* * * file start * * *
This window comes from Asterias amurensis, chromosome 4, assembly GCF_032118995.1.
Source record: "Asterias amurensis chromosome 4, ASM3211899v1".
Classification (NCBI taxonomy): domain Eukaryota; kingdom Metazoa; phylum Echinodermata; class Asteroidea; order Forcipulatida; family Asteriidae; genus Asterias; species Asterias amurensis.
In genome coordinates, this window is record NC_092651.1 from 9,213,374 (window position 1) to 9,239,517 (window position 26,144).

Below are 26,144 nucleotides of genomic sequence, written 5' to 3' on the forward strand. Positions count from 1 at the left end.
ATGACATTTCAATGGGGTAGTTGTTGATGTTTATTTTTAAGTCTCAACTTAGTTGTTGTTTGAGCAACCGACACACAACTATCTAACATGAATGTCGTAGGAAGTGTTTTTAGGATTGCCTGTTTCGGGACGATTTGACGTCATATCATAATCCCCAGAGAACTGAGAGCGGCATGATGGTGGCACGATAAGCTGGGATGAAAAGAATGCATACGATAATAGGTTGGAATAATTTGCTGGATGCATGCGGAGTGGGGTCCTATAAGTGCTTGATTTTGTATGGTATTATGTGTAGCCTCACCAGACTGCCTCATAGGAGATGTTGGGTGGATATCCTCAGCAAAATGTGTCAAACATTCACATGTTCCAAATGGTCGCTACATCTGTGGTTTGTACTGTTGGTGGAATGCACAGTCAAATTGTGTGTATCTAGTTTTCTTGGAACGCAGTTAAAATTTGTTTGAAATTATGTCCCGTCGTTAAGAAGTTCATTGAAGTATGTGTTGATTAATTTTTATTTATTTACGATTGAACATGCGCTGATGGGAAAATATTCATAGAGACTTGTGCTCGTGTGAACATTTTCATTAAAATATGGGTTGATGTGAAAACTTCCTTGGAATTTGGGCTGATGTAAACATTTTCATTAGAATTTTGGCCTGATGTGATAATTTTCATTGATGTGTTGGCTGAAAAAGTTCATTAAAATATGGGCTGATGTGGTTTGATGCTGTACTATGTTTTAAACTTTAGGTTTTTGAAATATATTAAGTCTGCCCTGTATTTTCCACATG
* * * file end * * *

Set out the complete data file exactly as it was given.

This window comes from Asterias amurensis, chromosome 4, assembly GCF_032118995.1.
Source record: "Asterias amurensis chromosome 4, ASM3211899v1".
Classification (NCBI taxonomy): domain Eukaryota; kingdom Metazoa; phylum Echinodermata; class Asteroidea; order Forcipulatida; family Asteriidae; genus Asterias; species Asterias amurensis.
In genome coordinates, this window is record NC_092651.1 from 9,213,374 (window position 1) to 9,239,517 (window position 26,144).

Below are 26,144 nucleotides of genomic sequence, written 5' to 3' on the forward strand. Positions count from 1 at the left end.
ATGACATTTCAATGGGGTAGTTGTTGATGTTTATTTTTAAGTCTCAACTTAGTTGTTGTTTGAGCAACCGACACACAACTATCTAACATGAATGTCGTAGGAAGTGTTTTTAGGATTGCCTGTTTCGGGACGATTTGACGTCATATCATAATCCCCAGAGAACTGAGAGCGGCATGATGGTGGCACGATAAGCTGGGATGAAAAGAATGCATACGATAATAGGTTGGAATAATTTGCTGGATGCATGCGGAGTGGGGTCCTATAAGTGCTTGATTTTGTATGGTATTATGTGTAGCCTCACCAGACTGCCTCATAGGAGATGTTGGGTGGATATCCTCAGCAAAATGTGTCAAACATTCACATGTTCCAAATGGTCGCTACATCTGTGGTTTGTACTGTTGGTGGAATGCACAGTCAAATTGTGTGTATCTAGTTTTCTTGGAACGCAGTTAAAATTTGTTTGAAATTATGTCCCGTCGTTAAGAAGTTCATTGAAGTATGTGTTGATTAATTTTTATTTATTTACGATTGAACATGCGCTGATGGGAAAATATTCATAGAGACTTGTGCTCGTGTGAACATTTTCATTAAAATATGGGTTGATGTGAAAACTTCCTTGGAATTTGGGCTGATGTAAACATTTTCATTAGAATTTTGGCCTGATGTGATAATTTTCATTGATGTGTTGGCTGAAAAAGTTCATTAAAATATGGGCTGATGTGGTTTGATGCTGTACTATGTTTTAAACTTTAGGTTTTTGAAATATATTAAGTCTGCCCTGTATTTTCCACATG